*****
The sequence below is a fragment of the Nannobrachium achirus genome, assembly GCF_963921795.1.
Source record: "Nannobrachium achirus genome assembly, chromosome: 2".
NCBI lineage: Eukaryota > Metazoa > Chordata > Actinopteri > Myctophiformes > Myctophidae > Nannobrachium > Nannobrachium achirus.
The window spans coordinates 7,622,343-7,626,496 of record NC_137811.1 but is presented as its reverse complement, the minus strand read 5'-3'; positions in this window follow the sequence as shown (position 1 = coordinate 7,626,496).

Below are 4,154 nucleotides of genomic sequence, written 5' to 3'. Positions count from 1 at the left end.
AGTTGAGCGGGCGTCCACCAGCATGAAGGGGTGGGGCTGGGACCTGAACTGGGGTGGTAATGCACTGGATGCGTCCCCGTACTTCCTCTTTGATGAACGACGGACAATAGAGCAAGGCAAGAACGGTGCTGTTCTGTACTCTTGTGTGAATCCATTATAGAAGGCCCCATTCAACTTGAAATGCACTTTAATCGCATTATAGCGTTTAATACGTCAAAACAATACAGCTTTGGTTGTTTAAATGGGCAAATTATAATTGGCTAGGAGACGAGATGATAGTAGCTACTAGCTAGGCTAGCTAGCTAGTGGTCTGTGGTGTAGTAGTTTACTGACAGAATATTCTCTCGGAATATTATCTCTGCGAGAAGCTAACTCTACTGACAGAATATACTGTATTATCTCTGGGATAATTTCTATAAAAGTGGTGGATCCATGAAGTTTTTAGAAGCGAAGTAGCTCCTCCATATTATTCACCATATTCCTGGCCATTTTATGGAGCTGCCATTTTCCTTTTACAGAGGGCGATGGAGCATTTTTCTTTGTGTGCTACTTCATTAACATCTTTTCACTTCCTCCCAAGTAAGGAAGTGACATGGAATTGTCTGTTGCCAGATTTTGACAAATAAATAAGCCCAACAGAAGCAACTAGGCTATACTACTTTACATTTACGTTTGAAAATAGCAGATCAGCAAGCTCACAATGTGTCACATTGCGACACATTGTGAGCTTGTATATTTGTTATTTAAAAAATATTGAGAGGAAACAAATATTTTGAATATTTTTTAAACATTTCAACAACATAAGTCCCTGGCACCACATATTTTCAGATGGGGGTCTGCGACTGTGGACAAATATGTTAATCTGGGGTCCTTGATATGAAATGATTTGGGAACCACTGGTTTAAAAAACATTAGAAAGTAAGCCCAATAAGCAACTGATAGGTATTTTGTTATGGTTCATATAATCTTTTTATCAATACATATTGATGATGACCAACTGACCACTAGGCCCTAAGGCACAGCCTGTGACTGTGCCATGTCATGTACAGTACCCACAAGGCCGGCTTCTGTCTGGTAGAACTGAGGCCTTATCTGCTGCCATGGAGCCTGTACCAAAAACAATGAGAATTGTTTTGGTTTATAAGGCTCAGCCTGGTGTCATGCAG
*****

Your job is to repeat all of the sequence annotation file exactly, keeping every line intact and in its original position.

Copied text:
The sequence below is a fragment of the Nannobrachium achirus genome, assembly GCF_963921795.1.
Source record: "Nannobrachium achirus genome assembly, chromosome: 2".
NCBI lineage: Eukaryota > Metazoa > Chordata > Actinopteri > Myctophiformes > Myctophidae > Nannobrachium > Nannobrachium achirus.
The window spans coordinates 7,622,343-7,626,496 of record NC_137811.1 but is presented as its reverse complement, the minus strand read 5'-3'; positions in this window follow the sequence as shown (position 1 = coordinate 7,626,496).

Below are 4,154 nucleotides of genomic sequence, written 5' to 3'. Positions count from 1 at the left end.
AGTTGAGCGGGCGTCCACCAGCATGAAGGGGTGGGGCTGGGACCTGAACTGGGGTGGTAATGCACTGGATGCGTCCCCGTACTTCCTCTTTGATGAACGACGGACAATAGAGCAAGGCAAGAACGGTGCTGTTCTGTACTCTTGTGTGAATCCATTATAGAAGGCCCCATTCAACTTGAAATGCACTTTAATCGCATTATAGCGTTTAATACGTCAAAACAATACAGCTTTGGTTGTTTAAATGGGCAAATTATAATTGGCTAGGAGACGAGATGATAGTAGCTACTAGCTAGGCTAGCTAGCTAGTGGTCTGTGGTGTAGTAGTTTACTGACAGAATATTCTCTCGGAATATTATCTCTGCGAGAAGCTAACTCTACTGACAGAATATACTGTATTATCTCTGGGATAATTTCTATAAAAGTGGTGGATCCATGAAGTTTTTAGAAGCGAAGTAGCTCCTCCATATTATTCACCATATTCCTGGCCATTTTATGGAGCTGCCATTTTCCTTTTACAGAGGGCGATGGAGCATTTTTCTTTGTGTGCTACTTCATTAACATCTTTTCACTTCCTCCCAAGTAAGGAAGTGACATGGAATTGTCTGTTGCCAGATTTTGACAAATAAATAAGCCCAACAGAAGCAACTAGGCTATACTACTTTACATTTACGTTTGAAAATAGCAGATCAGCAAGCTCACAATGTGTCACATTGCGACACATTGTGAGCTTGTATATTTGTTATTTAAAAAATATTGAGAGGAAACAAATATTTTGAATATTTTTTAAACATTTCAACAACATAAGTCCCTGGCACCACATATTTTCAGATGGGGGTCTGCGACTGTGGACAAATATGTTAATCTGGGGTCCTTGATATGAAATGATTTGGGAACCACTGGTTTAAAAAACATTAGAAAGTAAGCCCAATAAGCAACTGATAGGTATTTTGTTATGGTTCATATAATCTTTTTATCAATACATATTGATGATGACCAACTGACCACTAGGCCCTAAGGCACAGCCTGTGACTGTGCCATGTCATGTACAGTACCCACAAGGCCGGCTTCTGTCTGGTAGAACTGAGGCCTTATCTGCTGCCATGGAGCCTGTACCAAAAACAATGAGAATTGTTTTGGTTTATAAGGCTCAGCCTGGTGTCATGCAG